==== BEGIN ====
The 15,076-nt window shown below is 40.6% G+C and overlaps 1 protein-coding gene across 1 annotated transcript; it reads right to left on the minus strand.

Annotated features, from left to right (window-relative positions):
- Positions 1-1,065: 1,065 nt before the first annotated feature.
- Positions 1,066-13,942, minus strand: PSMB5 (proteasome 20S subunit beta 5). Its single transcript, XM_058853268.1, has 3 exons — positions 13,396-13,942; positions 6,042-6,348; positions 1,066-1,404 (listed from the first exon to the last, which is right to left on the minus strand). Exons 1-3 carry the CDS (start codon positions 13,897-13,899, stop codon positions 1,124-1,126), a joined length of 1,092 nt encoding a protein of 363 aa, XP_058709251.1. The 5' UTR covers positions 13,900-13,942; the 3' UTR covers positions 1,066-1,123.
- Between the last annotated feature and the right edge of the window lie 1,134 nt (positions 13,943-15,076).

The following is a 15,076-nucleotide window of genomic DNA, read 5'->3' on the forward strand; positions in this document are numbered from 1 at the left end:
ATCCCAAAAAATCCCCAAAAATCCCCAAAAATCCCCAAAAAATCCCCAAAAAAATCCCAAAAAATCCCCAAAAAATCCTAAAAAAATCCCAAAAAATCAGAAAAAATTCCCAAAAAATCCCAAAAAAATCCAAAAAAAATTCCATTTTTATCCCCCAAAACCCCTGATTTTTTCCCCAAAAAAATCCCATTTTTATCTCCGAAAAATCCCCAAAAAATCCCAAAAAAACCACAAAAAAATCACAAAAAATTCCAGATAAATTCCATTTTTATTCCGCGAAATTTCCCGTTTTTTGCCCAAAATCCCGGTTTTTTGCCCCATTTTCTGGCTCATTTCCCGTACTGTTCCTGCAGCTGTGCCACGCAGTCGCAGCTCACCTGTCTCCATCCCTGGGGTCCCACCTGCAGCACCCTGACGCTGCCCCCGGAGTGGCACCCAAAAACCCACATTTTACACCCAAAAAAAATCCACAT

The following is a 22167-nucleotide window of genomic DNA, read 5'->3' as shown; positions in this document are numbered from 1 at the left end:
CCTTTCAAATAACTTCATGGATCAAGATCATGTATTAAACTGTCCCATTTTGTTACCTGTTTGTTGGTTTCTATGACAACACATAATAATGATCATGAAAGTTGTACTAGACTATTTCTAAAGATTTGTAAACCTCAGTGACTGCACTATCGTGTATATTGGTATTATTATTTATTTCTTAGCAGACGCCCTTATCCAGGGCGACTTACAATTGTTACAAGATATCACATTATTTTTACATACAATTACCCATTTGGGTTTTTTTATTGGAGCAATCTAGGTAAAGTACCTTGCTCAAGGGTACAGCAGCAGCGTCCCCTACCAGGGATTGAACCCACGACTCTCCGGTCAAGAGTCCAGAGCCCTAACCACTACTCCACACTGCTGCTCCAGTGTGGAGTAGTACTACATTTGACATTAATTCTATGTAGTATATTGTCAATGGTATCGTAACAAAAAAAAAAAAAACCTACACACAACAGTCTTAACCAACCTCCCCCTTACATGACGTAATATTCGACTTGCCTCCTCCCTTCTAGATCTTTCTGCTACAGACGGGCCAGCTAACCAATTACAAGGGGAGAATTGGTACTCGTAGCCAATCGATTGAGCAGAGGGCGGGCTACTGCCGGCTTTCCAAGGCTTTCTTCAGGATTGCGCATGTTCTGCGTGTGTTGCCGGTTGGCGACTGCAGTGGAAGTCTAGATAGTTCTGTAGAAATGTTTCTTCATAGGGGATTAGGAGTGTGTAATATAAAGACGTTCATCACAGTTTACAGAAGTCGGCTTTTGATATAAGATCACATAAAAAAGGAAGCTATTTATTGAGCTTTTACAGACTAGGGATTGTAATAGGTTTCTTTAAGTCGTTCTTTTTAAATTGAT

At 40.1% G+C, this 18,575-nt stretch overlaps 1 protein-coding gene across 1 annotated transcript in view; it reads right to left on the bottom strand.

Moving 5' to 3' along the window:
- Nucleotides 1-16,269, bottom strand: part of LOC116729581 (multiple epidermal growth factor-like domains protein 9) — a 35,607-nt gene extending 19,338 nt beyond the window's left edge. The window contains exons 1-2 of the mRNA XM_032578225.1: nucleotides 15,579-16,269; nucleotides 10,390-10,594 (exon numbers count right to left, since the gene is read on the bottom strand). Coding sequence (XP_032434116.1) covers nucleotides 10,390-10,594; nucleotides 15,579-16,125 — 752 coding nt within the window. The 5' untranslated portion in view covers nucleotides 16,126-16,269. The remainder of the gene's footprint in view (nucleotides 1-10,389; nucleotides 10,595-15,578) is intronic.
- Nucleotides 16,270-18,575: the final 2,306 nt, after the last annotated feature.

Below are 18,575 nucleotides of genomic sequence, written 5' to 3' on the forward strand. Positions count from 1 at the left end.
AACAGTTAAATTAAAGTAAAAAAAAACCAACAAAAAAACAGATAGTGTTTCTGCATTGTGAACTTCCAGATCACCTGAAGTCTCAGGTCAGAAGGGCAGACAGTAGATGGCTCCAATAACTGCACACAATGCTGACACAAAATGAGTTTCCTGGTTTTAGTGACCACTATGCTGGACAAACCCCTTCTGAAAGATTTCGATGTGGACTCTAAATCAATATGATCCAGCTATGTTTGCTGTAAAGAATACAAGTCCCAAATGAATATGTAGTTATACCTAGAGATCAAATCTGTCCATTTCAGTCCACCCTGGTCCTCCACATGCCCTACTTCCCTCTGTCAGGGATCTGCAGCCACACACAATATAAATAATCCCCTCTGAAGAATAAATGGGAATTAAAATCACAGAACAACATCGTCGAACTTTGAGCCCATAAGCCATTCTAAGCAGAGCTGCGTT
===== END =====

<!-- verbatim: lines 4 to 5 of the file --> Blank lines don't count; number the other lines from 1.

- Positions 1,066-13,942, minus strand: PSMB5 (proteasome 20S subunit beta 5). Its single transcript, XM_058853268.1, has 3 exons — positions 13,396-13,942; positions 6,042-6,348; positions 1,066-1,404 (listed from the first exon to the last, which is right to left on the minus strand). Exons 1-3 carry the CDS (start codon positions 13,897-13,899, stop codon positions 1,124-1,126), a joined length of 1,092 nt encoding a protein of 363 aa, XP_058709251.1. The 5' UTR covers positions 13,900-13,942; the 3' UTR covers positions 1,066-1,123.
- Between the last annotated feature and the right edge of the window lie 1,134 nt (positions 13,943-15,076).